Our hope is that seniors are able to stay independent and in the comfort of their own home as long as possible–whether it’s at the address where they’ve raised a family or that of a retirement community which supports their current lifestyle and needs.
As seniors’ needs begin to shift towards a higher level of care, our buildings are designed to support them every step of the way. And while they may not be the same walls their children’s heights are scrawled on, they are walls thoughtfully designed to provide a comfortable extension of home. They are walls that represent so much more than the materials they are comprised of. To seniors and their families, the senior living communities we design represent peace of mind, quality of life, friendship and laughter.
“Home wasn’t a set house, or a single town on a map. It was wherever the people who loved you were, whenever you were together. Not a place, but a moment, and then another, building on each other like bricks to create a solid shelter that you take with you for your entire life, wherever you may go.”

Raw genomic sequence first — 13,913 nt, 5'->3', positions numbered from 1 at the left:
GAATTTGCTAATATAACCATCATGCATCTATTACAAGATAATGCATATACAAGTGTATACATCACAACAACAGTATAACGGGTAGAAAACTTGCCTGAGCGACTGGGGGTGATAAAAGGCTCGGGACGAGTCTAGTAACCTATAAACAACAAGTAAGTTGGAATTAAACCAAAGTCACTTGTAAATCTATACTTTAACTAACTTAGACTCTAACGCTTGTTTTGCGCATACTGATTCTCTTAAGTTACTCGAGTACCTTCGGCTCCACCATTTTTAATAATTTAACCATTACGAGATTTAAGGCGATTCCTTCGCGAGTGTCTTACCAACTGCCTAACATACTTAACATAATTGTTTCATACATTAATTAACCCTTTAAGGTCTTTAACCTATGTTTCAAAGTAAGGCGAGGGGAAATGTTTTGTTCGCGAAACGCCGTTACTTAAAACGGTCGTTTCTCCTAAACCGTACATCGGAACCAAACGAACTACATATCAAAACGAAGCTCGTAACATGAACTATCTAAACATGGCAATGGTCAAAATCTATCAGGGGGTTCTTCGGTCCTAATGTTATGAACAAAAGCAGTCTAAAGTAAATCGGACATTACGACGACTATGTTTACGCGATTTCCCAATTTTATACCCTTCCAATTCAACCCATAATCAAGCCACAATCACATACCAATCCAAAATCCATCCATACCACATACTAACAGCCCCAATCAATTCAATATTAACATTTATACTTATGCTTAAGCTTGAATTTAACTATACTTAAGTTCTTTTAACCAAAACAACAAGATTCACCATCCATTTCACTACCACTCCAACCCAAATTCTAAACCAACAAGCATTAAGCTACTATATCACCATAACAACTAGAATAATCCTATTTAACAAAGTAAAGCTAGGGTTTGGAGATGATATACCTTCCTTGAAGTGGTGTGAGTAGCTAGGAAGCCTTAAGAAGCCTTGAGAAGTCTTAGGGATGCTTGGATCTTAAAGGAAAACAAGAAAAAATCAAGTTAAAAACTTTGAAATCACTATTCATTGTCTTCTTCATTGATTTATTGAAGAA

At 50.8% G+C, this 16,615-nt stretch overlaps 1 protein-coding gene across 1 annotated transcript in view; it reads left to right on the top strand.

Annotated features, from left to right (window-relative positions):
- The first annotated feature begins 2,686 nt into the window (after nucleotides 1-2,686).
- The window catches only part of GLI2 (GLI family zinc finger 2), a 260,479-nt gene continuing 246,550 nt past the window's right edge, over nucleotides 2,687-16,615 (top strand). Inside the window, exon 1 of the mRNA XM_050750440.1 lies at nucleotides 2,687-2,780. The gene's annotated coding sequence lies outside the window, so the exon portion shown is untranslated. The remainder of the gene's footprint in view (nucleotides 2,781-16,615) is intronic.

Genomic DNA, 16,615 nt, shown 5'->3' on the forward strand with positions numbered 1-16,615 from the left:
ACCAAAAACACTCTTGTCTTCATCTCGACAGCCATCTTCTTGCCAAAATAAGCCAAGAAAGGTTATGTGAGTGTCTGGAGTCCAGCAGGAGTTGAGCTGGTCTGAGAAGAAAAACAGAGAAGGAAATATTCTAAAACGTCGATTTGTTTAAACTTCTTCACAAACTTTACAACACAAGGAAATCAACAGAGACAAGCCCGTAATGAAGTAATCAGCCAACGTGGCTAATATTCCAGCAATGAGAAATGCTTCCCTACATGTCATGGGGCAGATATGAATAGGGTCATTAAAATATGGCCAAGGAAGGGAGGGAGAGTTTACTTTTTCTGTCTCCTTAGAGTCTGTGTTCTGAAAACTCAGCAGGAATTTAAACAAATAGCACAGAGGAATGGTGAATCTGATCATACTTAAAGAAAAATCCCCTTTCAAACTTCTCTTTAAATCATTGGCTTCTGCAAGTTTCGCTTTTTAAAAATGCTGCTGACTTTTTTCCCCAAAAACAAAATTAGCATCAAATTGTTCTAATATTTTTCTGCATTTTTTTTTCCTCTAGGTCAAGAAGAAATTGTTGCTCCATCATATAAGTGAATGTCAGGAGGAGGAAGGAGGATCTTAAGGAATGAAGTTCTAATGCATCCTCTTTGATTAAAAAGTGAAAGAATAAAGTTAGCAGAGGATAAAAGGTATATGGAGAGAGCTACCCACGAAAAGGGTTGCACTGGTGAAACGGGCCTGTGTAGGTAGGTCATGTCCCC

― Sarah Dessen, Author
The word “Lenity” means the quality of being mild or gentle towards others. We strive to live up to our name by creating spaces where seniors feel loved, supported and safe. We create spaces where the transition to community life is gentle and changes to seniors’ independence are as mild as possible. Honoring seniors in the best way we know how–through the gifts of our team–is the Lenity Way.
As the Lenity Architecture team closes out this year and begins a new one, we’re grateful for the people who give our work special meaning and significance. We are thankful for our amazing clients, the building managers and staff whose caring knows no bounds, and the remarkable individuals who live within the walls we help build.
Thank you, and happy holidays from the Lenity Architecture family.
By Brent Stuntzner, Associate Construction Manager at Lenity Architecture
This time of the year I find myself reflecting on my life and especially on the relationships I’ve developed over the years. I have been fortunate to have lived in many places, to have had many unusual and rewarding experiences and to have met so many good people. Above all else, I’ve learned that every person has a unique story to tell and that those stories deserve to be shared with others.